Tuesday, July 26, 2016

Bears Ears Buttes Monsoon Clouds

Thunderhead Clouds behind the Bears Ears, from Natural Bridges.
Mid July, and the southwest's late summer monsoon thunderstorm season seemed to be rebuilding after a big lull.

I dislike mid to late summer, wherever I am. Too hot.

So here on Cedar Mesa at 6,500 feet elevation, my spirit awakens when the clouds build, the moisture from the Pacific Ocean from the south colliding with our high desert heat.

In this photograph, the Bears Ears where in deep shadow from the heavy clouds to the west. But the brilliant thunderhead clouds behind them silhouetted them in white.

Photo location: Natural Bridges National Monument, San Juan County, Utah.

© Copyright 2016 Stephen J. Krieg

Friday, July 22, 2016

Comb Ridge Sunset Glow

Comb Ridge and Comb Wash at sunset in July.
Comb Ridge in southeast Utah's San Juan County is a sheer wall whose western escarpment is mostly Entrada Sandstone. It's a monocline, a massive tilt in the Earth's crust at a fault line. It's here that the Monument Upwarp forms the eastern slopes of Cedar Mesa. Steep inclines. Just ask any bicyclist who's climbed the ten miles of adverse grade on Highway 95.

Fortunately you don't have know--or care--anything about geology to appreciate the beauty. The sheer red sandstone cliff faces, the vast vistas with no utility lines whatsoever.

Highway 95's cut through Comb Ridge, from the BLM campground at Comb Wash.
Comb Wash at Utah Highway 95 is a haven for campers in this portion of canyon country in the spring and fall. When daytime temperatures range from cool to warm. But in summer, rarely is a camper here. It's hot, even though the huge Cottonwood trees provide a lot of shade. Besides, now the high country mountain roads are finally dry (except when it rains), so why not go up there into the coolness?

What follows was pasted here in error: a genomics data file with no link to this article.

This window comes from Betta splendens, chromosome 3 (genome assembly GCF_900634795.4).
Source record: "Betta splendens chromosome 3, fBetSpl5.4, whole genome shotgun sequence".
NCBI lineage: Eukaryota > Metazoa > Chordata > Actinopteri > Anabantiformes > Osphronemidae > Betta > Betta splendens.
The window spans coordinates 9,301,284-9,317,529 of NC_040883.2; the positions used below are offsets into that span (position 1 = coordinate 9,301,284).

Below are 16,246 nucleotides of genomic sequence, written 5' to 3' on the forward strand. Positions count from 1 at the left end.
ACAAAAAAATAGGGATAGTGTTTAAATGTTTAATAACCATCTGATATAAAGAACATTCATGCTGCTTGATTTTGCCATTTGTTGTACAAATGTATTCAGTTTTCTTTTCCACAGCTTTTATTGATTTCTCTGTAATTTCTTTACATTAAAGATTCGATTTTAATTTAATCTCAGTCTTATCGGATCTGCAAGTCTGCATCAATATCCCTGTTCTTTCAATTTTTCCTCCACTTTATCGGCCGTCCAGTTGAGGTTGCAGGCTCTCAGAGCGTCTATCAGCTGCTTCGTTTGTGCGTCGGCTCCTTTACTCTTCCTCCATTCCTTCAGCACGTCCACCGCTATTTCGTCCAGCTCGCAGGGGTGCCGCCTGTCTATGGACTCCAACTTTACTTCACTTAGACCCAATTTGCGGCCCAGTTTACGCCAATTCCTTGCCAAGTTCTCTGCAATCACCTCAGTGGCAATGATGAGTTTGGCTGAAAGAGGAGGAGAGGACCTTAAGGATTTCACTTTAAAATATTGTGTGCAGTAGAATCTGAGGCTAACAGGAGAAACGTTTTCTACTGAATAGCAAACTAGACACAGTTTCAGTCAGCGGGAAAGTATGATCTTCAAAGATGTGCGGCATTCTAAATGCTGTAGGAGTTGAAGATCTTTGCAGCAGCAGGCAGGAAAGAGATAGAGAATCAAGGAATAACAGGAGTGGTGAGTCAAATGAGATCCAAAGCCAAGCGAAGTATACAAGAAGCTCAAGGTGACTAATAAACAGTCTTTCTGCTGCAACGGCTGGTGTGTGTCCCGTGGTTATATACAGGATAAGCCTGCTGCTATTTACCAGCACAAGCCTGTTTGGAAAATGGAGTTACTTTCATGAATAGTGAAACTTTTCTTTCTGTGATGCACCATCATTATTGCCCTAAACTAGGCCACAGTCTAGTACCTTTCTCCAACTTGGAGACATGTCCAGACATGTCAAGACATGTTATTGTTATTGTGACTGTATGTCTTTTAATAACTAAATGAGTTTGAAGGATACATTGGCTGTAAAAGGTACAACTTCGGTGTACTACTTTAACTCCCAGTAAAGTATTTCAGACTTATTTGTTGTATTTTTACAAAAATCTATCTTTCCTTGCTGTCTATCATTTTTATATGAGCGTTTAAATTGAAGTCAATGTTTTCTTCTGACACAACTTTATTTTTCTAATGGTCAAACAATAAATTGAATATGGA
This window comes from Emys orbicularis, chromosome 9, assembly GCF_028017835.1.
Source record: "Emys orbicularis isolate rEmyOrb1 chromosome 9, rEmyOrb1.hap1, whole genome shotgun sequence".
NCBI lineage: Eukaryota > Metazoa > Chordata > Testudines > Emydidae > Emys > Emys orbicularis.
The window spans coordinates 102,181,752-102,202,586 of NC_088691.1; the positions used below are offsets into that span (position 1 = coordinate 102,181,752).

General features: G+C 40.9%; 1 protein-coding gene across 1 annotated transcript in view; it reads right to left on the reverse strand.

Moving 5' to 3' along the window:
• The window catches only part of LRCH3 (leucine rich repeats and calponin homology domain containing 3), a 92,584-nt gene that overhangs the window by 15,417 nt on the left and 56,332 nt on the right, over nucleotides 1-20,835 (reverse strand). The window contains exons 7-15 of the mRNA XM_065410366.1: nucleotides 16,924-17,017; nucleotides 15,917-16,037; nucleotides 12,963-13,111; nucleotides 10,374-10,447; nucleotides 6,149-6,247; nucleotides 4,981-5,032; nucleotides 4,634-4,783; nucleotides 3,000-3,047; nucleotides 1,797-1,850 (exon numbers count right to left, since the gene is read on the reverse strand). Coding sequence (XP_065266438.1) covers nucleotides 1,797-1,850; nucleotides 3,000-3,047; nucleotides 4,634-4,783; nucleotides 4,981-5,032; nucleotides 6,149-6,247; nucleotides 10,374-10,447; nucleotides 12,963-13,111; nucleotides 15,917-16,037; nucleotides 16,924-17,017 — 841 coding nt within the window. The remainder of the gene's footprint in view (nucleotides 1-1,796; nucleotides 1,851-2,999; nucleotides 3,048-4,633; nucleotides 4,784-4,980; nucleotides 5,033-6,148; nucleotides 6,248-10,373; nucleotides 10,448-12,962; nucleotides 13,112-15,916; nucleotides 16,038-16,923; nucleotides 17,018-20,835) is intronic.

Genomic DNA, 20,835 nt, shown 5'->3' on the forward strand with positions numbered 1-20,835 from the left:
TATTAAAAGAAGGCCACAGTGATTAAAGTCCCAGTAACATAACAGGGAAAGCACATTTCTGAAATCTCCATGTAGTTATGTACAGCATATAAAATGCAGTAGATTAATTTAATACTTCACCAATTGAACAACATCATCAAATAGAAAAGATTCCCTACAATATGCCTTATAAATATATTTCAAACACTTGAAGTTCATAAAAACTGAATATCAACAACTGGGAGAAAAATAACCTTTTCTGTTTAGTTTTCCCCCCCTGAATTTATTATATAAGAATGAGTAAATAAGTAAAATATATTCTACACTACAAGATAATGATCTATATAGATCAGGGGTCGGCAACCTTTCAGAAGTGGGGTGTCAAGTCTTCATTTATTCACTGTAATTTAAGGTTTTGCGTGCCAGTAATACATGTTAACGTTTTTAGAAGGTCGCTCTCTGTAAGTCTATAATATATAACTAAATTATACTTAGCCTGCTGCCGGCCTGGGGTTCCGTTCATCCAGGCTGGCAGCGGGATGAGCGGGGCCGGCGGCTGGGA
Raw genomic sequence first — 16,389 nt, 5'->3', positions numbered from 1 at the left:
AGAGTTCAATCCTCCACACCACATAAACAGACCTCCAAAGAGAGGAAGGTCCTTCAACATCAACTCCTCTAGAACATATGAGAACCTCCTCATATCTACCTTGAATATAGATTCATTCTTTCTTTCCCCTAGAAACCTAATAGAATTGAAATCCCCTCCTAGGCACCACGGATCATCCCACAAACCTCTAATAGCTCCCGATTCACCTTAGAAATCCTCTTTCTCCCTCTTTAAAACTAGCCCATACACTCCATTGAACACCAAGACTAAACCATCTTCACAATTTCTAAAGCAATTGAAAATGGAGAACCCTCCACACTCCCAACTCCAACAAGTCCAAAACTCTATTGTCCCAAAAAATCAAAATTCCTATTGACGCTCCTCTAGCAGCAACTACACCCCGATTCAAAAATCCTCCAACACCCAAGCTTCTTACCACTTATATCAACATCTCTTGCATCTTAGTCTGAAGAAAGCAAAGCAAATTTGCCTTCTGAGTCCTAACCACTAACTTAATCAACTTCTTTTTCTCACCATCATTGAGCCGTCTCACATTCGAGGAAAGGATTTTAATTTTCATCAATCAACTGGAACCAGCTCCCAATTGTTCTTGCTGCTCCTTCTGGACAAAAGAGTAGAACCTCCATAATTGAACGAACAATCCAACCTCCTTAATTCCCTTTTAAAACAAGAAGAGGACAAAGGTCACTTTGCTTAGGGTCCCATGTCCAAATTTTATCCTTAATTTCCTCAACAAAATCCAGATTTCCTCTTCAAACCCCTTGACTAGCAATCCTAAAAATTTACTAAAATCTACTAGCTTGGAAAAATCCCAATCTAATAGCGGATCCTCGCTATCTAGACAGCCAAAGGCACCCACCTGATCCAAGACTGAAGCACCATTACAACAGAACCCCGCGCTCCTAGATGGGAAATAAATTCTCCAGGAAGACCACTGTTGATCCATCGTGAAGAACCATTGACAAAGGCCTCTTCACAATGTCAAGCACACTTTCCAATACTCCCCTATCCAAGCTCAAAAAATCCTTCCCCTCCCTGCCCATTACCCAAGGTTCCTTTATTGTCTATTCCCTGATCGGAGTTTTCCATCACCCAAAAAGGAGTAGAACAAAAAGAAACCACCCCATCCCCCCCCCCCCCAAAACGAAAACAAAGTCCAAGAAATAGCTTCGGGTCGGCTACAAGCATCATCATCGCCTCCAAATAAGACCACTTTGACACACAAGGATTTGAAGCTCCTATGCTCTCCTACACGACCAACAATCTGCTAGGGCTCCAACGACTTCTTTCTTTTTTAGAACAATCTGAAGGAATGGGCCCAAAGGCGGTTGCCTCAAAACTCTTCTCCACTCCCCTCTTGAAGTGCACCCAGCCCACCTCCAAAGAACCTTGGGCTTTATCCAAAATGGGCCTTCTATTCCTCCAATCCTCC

At sunset time, though, when the low angle of the sunlight warms up the cliffs, it doesn't matter what time of year it is. It's time to photograph.

© Copyright 2016 Stephen J. Krieg

Lightning Storm from Salvation Knoll

Monsoon thunderstorm at dusk, Cedar Mesa, southeast Utah.
I was driving Utah Route 95 west from Blanding, watching the evening thunderheads pouring down rain here and there in the distance. That evening light: brilliant and seductive.

Climbing up the highway onto Cedar Mesa, there are clear views for many miles to the south and southeast, toward Sleeping Ute Mountain in Colorado, even. Great for landscape photography with lots and lots of sky.

Adding to the interest were flashes of lightning inside of two storm cells. The one nearer to me was of more interest in that I might be able to capture a bolt or two in the scenery.

At Salvation Knoll I stopped for a second try. Mounting the camera on tripod, I set it for the longest exposure, about 4 seconds at f/22 at ISO 200. Then I shot whenever a flash appeared, hoping it would be long enough for me to get lucky.

I enjoy this image because the clouds, with their rain curtains, look quite dreamy against the darker blue of the distant storms.

Photo location: Salvation Knoll on Cedar Mesa, San Juan County, southeast Utah.

© Copyright 2016 Stephen J. Krieg

Wednesday, July 20, 2016

Owachomo Natural Bridge, Summertime Skies

Owachomo Natural Bridge from Armstrong Canyon, July 2016.